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Section 49 of the Local Government Act provides ‘A councillor or member has an interest in a matter if the councillor or member or a close associate would, if the matter were decided in a particular manner, receive, have an expectation of receiving, or be likely to receive, a pecuniary benefit or pecuniary detriment.’
Close associates can include members of your immediate family, as well as organisations of which you are an office-bearer of the governing body, a company in which you are a shareholder, your employer or your employees.
Examples of pecuniary interest are:
Examples of pecuniary benefits or detriments include:
If you have a pecuniary interest, you need to follow the five-step process for managing pecuniary interests, as set out in Part 5 of the Act 5:
Pecuniary interests that are not appropriately managed are offences under section 48 of the Local Government Act and section 48A of the Local Government Act. Complaints are investigated by the Local Government Division. If there is sufficient evidence of an offence, complaints are referred to Director of Public Prosecutions for prosecution in the Magistrates Court.
The penalties set out in sections 48 and 48A of the Local Government Act can include:
No pecuniary interest is too small to be covered by the offence provisions. However, section 52 of the Local Government Act sets out a number of express exemptions to the pecuniary interest provisions.
It is important to note that you are in breach of the pecuniary interest requirements if you participated in a discussion and vote on a subject, even if you vote against your own interest. This rule protects the process of council decision making and ensures that councillors’ decisions are not influenced by people with interests who are participating in the discussion.
The Local Government Act 1993 outlines obligations for councillors in relation to pecuniary interests.
Refer to the training video In whose interest? to watch a video scenario that deals with conflict of interest.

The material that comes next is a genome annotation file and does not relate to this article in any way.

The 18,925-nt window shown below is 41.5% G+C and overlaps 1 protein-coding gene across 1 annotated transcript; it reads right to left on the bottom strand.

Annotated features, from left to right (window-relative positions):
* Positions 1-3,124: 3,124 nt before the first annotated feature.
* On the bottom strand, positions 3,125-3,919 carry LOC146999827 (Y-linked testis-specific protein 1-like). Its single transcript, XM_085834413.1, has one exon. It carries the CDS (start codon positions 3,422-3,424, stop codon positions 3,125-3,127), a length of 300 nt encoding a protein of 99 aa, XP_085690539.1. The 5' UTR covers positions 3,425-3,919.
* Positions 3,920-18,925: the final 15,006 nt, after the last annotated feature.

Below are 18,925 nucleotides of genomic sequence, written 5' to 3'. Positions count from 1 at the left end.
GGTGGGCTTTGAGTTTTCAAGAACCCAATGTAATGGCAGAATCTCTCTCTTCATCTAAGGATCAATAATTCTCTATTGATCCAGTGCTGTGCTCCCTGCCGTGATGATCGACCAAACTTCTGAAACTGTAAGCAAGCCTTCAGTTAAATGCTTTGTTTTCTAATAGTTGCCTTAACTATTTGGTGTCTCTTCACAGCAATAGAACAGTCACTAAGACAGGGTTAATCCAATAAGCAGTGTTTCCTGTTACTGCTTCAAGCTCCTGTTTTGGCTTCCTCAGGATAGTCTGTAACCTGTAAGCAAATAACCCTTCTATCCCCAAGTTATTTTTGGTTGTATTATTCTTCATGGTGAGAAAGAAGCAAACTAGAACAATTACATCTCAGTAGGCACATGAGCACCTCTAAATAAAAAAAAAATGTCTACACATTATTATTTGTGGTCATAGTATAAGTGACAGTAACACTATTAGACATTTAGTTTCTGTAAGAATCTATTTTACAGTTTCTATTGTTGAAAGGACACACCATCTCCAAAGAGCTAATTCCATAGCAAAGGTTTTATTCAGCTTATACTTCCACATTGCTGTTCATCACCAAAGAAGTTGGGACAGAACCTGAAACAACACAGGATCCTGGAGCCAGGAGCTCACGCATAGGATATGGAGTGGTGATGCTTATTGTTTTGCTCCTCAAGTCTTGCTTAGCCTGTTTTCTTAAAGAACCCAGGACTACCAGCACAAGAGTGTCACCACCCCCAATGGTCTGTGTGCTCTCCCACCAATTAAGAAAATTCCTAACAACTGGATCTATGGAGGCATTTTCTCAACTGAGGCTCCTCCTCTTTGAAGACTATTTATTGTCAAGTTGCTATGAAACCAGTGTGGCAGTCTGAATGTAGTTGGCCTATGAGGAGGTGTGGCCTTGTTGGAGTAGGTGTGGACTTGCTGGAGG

The Local Government Division has developed an information sheet and checklist to assist you to assess your potential pecuniary interest conflicts.
A councillor owned land which shared a boundary with council land. The council was asked to make a decision on the construction of a fence on this shared boundary.
The councillor registered his interest in the council’s interest register and declared his interest in the matter. He sought advice from the General Manager regarding his participation.
Acting on the General Manager’s advice, the councillor did not participate in the vote on the matter, but remained in the meeting to make a personal statement prior to the vote.
The Director of Local Government received a complaint that the councillor had breached the pecuniary interest provisions in section 48 of the Local Government Act.
Upon investigation, the complaint was referred to the Director of Public Prosecutions and legal action was pursued against the councillor. The evidence in the case was not disputed; he argued in his defence, that the General Manager had advised him he could speak on the subject. The councillor was found guilty but no conviction was recorded.
The councillor had a pecuniary interest in the matter, and needed to follow the five-step process for managing pecuniary interest set out under section 48 of the Act. The councillor should have applied the principle ‘If in doubt …step out’. The councillor received advice from the General Manager, which he may have relied upon in good faith. However, error of law is not a defence. It is an individual councillor’s responsibility to ensure that he complies with the requirements of the legislation.